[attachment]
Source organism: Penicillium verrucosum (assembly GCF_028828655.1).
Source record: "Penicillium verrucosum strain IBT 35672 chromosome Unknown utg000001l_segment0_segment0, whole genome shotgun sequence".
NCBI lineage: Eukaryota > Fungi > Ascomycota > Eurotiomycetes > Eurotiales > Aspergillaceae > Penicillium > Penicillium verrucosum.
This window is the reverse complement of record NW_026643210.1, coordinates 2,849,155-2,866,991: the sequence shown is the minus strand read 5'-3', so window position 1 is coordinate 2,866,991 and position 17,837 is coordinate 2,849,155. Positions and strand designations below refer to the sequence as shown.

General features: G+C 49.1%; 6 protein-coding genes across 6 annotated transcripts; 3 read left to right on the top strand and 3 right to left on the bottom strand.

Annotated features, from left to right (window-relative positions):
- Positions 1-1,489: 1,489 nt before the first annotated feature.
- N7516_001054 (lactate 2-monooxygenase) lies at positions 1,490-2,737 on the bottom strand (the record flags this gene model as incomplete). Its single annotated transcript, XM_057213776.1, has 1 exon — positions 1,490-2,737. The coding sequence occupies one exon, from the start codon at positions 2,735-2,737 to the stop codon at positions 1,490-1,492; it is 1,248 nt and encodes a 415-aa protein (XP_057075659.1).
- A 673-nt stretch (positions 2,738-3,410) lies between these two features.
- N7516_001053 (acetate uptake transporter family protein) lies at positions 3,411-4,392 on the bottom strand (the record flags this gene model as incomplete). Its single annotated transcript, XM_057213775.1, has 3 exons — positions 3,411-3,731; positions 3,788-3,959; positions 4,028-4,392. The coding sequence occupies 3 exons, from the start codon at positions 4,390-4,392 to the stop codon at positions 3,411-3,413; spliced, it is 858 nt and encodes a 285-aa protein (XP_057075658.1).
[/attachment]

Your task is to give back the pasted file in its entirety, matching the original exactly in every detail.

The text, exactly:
Source organism: Penicillium verrucosum (assembly GCF_028828655.1).
Source record: "Penicillium verrucosum strain IBT 35672 chromosome Unknown utg000001l_segment0_segment0, whole genome shotgun sequence".
NCBI lineage: Eukaryota > Fungi > Ascomycota > Eurotiomycetes > Eurotiales > Aspergillaceae > Penicillium > Penicillium verrucosum.
This window is the reverse complement of record NW_026643210.1, coordinates 2,849,155-2,866,991: the sequence shown is the minus strand read 5'-3', so window position 1 is coordinate 2,866,991 and position 17,837 is coordinate 2,849,155. Positions and strand designations below refer to the sequence as shown.

General features: G+C 49.1%; 6 protein-coding genes across 6 annotated transcripts; 3 read left to right on the top strand and 3 right to left on the bottom strand.

Annotated features, from left to right (window-relative positions):
- Positions 1-1,489: 1,489 nt before the first annotated feature.
- N7516_001054 (lactate 2-monooxygenase) lies at positions 1,490-2,737 on the bottom strand (the record flags this gene model as incomplete). Its single annotated transcript, XM_057213776.1, has 1 exon — positions 1,490-2,737. The coding sequence occupies one exon, from the start codon at positions 2,735-2,737 to the stop codon at positions 1,490-1,492; it is 1,248 nt and encodes a 415-aa protein (XP_057075659.1).
- A 673-nt stretch (positions 2,738-3,410) lies between these two features.
- N7516_001053 (acetate uptake transporter family protein) lies at positions 3,411-4,392 on the bottom strand (the record flags this gene model as incomplete). Its single annotated transcript, XM_057213775.1, has 3 exons — positions 3,411-3,731; positions 3,788-3,959; positions 4,028-4,392. The coding sequence occupies 3 exons, from the start codon at positions 4,390-4,392 to the stop codon at positions 3,411-3,413; spliced, it is 858 nt and encodes a 285-aa protein (XP_057075658.1).